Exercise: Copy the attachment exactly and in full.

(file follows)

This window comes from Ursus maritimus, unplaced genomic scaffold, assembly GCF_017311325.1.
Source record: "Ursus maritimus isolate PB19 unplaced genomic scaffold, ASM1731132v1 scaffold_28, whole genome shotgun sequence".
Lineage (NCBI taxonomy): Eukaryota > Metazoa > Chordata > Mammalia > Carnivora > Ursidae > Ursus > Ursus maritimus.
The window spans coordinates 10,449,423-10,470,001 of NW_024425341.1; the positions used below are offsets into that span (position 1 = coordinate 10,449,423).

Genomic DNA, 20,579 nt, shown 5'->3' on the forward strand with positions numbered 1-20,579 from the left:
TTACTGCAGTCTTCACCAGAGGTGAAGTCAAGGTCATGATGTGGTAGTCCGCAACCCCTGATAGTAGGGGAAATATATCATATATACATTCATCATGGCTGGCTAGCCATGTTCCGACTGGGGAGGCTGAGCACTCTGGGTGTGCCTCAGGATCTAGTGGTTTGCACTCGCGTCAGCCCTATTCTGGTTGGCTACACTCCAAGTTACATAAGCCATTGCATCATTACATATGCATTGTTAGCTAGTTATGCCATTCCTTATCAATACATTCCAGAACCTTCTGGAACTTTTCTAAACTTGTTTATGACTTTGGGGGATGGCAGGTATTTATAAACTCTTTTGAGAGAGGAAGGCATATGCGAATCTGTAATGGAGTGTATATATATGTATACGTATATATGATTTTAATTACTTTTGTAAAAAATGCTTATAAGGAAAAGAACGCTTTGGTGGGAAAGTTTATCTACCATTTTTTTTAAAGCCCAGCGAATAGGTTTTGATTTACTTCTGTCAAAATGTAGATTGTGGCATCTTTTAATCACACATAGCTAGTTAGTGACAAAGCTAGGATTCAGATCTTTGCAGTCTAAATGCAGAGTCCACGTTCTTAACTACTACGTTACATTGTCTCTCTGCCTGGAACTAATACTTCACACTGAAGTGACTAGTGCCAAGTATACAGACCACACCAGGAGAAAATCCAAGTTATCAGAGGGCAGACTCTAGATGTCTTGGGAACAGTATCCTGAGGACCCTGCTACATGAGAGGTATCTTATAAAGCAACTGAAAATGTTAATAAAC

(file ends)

This window comes from Ursus maritimus, unplaced genomic scaffold, assembly GCF_017311325.1.
Source record: "Ursus maritimus isolate PB19 unplaced genomic scaffold, ASM1731132v1 scaffold_28, whole genome shotgun sequence".
Lineage (NCBI taxonomy): Eukaryota > Metazoa > Chordata > Mammalia > Carnivora > Ursidae > Ursus > Ursus maritimus.
The window spans coordinates 10,449,423-10,470,001 of NW_024425341.1; the positions used below are offsets into that span (position 1 = coordinate 10,449,423).

Genomic DNA, 20,579 nt, shown 5'->3' on the forward strand with positions numbered 1-20,579 from the left:
TTACTGCAGTCTTCACCAGAGGTGAAGTCAAGGTCATGATGTGGTAGTCCGCAACCCCTGATAGTAGGGGAAATATATCATATATACATTCATCATGGCTGGCTAGCCATGTTCCGACTGGGGAGGCTGAGCACTCTGGGTGTGCCTCAGGATCTAGTGGTTTGCACTCGCGTCAGCCCTATTCTGGTTGGCTACACTCCAAGTTACATAAGCCATTGCATCATTACATATGCATTGTTAGCTAGTTATGCCATTCCTTATCAATACATTCCAGAACCTTCTGGAACTTTTCTAAACTTGTTTATGACTTTGGGGGATGGCAGGTATTTATAAACTCTTTTGAGAGAGGAAGGCATATGCGAATCTGTAATGGAGTGTATATATATGTATACGTATATATGATTTTAATTACTTTTGTAAAAAATGCTTATAAGGAAAAGAACGCTTTGGTGGGAAAGTTTATCTACCATTTTTTTTAAAGCCCAGCGAATAGGTTTTGATTTACTTCTGTCAAAATGTAGATTGTGGCATCTTTTAATCACACATAGCTAGTTAGTGACAAAGCTAGGATTCAGATCTTTGCAGTCTAAATGCAGAGTCCACGTTCTTAACTACTACGTTACATTGTCTCTCTGCCTGGAACTAATACTTCACACTGAAGTGACTAGTGCCAAGTATACAGACCACACCAGGAGAAAATCCAAGTTATCAGAGGGCAGACTCTAGATGTCTTGGGAACAGTATCCTGAGGACCCTGCTACATGAGAGGTATCTTATAAAGCAACTGAAAATGTTAATAAAC